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Closer to God (2015)
Movie Reviews

Closer to God (2015)

Takes what could have been an interesting subject and turns it into something banal and bland.

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There comes a time when a low-budget film has high hopes and does a uniquely clever science fiction or horror film with limited funds and succeeds in being able to compensate for what it lacks. Closer to God is none of those things. Victor (Jeremy Childs) is a genetic scientist who successfully clones the first human being, her name is baby Elizabeth. The cloning has gone successful but Victor soon deems it best to withhold the news of the first successful cloning from the general public to make sure everything is alright with Elizabeth. Consequently, a disgruntled employee questioning Victor’s ethics leaks the information to the press, unleashing the storm very storm Victor was hoping to avoid.

Victor’s home life is anything but heavenly, with a career leaving him too busy for such trivialities; his wife has lost all interest in Victor and life, leaving their housekeepers to practically raise their two little girls. “Right now this is more important,” he says of his life’s work.

To make matters worse, there’s something in the “attic” (really an upstairs bedroom) – something up there goes bump in the night. Here we meet Ethan (Isaac Disney), a pale Orlok who’s the original clone gone wrong (of course). It turns out that Ethan wasn’t supposed to live past a month, yet he somehow survives. When given the option to terminate the infant Victor decides not to incinerate his creation, finding it more humane to keep Ethan locked away instead. Having baby Elizabeth seems almost pointless at this point, because of the fact that an Ethan storyline would have been far more interesting than the one proposed by the filmmakers; it would have been more along the lines of It’s Alive (1974) and less a bad drama.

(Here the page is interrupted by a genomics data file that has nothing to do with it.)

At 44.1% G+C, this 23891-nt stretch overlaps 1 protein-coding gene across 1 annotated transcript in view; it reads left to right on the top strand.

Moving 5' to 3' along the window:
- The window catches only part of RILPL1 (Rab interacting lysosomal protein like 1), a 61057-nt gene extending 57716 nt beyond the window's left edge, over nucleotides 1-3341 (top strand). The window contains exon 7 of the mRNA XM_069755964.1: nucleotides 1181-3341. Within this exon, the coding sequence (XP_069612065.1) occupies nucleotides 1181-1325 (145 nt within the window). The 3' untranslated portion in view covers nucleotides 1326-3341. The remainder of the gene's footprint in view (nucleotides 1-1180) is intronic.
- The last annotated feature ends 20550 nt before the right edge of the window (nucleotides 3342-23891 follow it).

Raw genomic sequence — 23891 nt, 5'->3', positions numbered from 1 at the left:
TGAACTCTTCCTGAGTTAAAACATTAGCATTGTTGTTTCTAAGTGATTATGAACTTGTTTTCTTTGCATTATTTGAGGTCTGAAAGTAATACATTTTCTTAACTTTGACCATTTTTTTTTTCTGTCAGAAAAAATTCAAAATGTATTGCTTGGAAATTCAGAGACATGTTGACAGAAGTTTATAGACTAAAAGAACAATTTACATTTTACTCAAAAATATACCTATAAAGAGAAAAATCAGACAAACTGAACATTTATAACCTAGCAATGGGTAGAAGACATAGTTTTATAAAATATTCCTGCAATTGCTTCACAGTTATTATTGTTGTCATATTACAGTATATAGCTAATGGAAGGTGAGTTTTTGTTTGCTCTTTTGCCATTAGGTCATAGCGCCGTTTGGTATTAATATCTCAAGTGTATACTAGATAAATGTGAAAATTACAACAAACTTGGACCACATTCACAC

Nevertheless, there is backlash and director Billy Senese continues to make references to Frankenstein (1931), with a mob of religious zealots gathering with metaphorical pitchforks at his lavish gates to protest human cloning. Moreover, the heavy-handed references are eye-rolling bad: the doctor’s name is Victor, after Victor Frankenstein, get it?, the mob refers to him as Dr. Frankenstein, with signs of a caricature of Victor and Frankenstein’s monster, which sort of makes no sense – wouldn’t Ethan or Elizabeth be the Monster in the caricature?

Closer to God is a banal venture into what could have been an interesting subject, but instead becomes something plain, ornery, and clinical. It  slowly trudges through the mechanisms of being a dull home drama and a trite morality tale about the dual positions on cloning only to, for whatever reason, toss in cliched horror towards the end. I’ not one to advocate horror, gore, the macabre, or anything along those lines in favor of story (although I love that stuff too), however, but you need more than cheap scares. The film lacks interesting characters, dialogue, or ideas – here’s a film with an idea and not enough brain to articulate it properly and no charm to keep viewers interested. It would be safer for this film to be locked away in the attic, or better yet incineration, like Victor should have done with his own abnormal creation.

About the Author: J. Carlos Menjivar